Consulate aids police in effort to identify South Omaha gunman - Omaha.com
Published Friday, June 21, 2013 at 1:00 am / Updated at 10:26 am
Consulate aids police in effort to identify South Omaha gunman

It has been nearly a week and authorities say they have not identified the man who went on a deadly shooting rampage in South Omaha before a police officer shot and killed him.

Police said Thursday that they are trying to sort out the aliases the shooter may have used.

Detectives also are trying to reach possible family members who may live out of state or out of the country, said Lt. Darci Tierney, an Omaha police spokeswoman. Authorities are hoping a family member can help identify the gunman.

The gunman was not carrying identification, his fingerprints have not turned up in police databases, and his .45-caliber handgun wasn't registered to an owner.

Police have described the shooter as a Hispanic male. Mexican Consulate officials in Omaha said the agency is working with police, though they said the gunman's ancestry was unknown. The consulate would not release any more information.

The shooter killed two people and critically injured two others. His life ended after he opened fire on Omaha Police Officer Coral Walker, who shot the man several times. Walker escaped injury.

An autopsy has been performed on the man now called KK Doe, but the coroner is awaiting toxicology results, said Douglas County Attorney Don Kleine.

Although the shooter is still a mystery to police and the general public, police said his first victim knew him.

The gunman entered Aaron Anderson's secured apartment building at 3104 Hascall St. about 2 p.m. Saturday. Anderson, 31, was shot in the head and chest.

Police have said the three other victims — Angel Cabrera, 46, Pascual Bautista-Raymundo, 25, and Anthony Vazzano, 25 — were shot at random.

Bautista-Raymundo and Vazzano died. Anderson and Cabrera remain at Creighton University Medical Center.

Methamphetamine was later found at the apartment that Anderson shared with his girlfriend, Amy Hockabout. Police served a search warrant there after the shooting, Kleine said.

Hockabout, 33, has been charged with possession of a controlled substance. Her preliminary hearing is scheduled for July 15. She and her mother declined to comment.

Anderson had a criminal record in Pottawattamie County, where he served jail time. Two women obtained protection orders against him, according to court records.

A former girlfriend, Jyl Dinville, 46, of Council Bluffs, said their relationship ended in 2006 after Anderson beat Dinville's pit bull, Tyson. The dog was injured so severely it had to be euthanized.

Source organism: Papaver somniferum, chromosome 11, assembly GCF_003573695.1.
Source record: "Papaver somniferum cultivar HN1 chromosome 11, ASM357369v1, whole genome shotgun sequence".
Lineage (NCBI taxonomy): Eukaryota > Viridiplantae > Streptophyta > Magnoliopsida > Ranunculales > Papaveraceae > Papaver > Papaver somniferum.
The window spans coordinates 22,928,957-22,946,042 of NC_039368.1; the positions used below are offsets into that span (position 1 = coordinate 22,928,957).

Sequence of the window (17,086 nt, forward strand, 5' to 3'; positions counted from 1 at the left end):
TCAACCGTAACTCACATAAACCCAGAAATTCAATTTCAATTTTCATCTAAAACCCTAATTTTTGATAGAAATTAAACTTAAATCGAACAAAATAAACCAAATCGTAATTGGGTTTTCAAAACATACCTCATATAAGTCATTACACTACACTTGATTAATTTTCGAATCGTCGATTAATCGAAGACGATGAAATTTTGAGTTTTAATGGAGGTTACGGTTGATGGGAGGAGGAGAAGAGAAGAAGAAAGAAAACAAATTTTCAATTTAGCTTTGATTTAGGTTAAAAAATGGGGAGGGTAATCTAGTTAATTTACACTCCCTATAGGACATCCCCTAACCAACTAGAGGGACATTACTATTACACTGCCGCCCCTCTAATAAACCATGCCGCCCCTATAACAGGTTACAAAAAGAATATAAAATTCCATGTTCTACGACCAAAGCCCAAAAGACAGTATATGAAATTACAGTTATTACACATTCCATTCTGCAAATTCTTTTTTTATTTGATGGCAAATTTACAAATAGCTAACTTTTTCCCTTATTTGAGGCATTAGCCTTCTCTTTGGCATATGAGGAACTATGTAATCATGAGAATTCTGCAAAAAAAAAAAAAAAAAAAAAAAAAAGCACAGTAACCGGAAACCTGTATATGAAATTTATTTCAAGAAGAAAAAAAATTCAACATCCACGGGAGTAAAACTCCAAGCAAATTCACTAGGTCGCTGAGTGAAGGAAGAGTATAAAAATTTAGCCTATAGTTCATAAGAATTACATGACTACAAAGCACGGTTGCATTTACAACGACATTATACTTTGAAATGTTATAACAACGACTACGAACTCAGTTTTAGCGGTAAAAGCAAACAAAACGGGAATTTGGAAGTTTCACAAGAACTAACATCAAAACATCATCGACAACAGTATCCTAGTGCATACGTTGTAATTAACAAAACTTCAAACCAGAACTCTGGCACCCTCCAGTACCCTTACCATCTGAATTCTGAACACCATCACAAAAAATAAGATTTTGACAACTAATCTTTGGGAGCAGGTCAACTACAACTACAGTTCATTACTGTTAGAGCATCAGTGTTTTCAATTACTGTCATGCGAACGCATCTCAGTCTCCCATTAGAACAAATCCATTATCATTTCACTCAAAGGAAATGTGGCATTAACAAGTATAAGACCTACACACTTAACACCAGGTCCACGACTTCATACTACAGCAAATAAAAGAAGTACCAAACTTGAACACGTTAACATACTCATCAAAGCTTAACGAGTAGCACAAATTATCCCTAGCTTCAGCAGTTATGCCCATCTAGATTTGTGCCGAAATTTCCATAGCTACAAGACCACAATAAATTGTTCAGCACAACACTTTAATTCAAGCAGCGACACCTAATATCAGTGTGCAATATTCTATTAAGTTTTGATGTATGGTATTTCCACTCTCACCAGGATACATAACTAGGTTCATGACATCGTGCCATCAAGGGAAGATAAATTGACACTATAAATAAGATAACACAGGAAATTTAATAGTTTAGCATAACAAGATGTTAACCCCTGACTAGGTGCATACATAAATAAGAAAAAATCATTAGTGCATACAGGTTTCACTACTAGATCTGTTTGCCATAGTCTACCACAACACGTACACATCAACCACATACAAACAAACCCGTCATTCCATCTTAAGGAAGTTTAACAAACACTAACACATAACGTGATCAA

Pottawattamie County Attorney Matt Wilber said Anderson was convicted of animal cruelty and served time in jail. It was unclear how much time he ended up serving.

Dinville said Anderson told her he beat her dog because she loved the dog more than him. She said Anderson stalked her after he was released from jail.

She obtained a protection order against Anderson in 2007. He violated the order, according to court records.

“I was scared of him,” she said. “I had to move out of my house because he came after me. I left town and went into hiding.”

For the majority of the relationship, Dinville said, Anderson treated her well. But after they had been dating awhile, she noticed that Anderson would go into bouts of rage.

“I would never wish bad upon anyone,” she said. “This is horrible what happened to Aaron.”

Anderson had domestic abuse problems with another former girlfriend, according to court records, and she also obtained a protection order. In 2004 and 2005, Anderson was found guilty of violating a no-contact order multiple times. He was sentenced to jail and probation.

Anderson's brother declined to comment, and his mother did not return phone calls from The World-Herald.

Anna and Harold Ross, who live near Anderson's childhood home in Council Bluffs, said they haven't seen him in years. They remembered him as a nice boy who delivered their newspaper. The couple said they sold him a 1988 Pontiac Firebird when he turned 16.

“It sounds like Aaron got in with the wrong people,” Harold Ross said.

Police are still looking for a second man who went to Anderson's apartment with the shooter. After the gunman shot Anderson, the other man drove off in a 1995 Ford Thunderbird with Iowa license plates BBH-574. Police are calling the man a witness.

Contact the writer: Alissa Skelton

alissa.skelton@owh.com    |   402-444-1066    |  

Alissa is a breaking news and general assignment reporter for Omaha.com.

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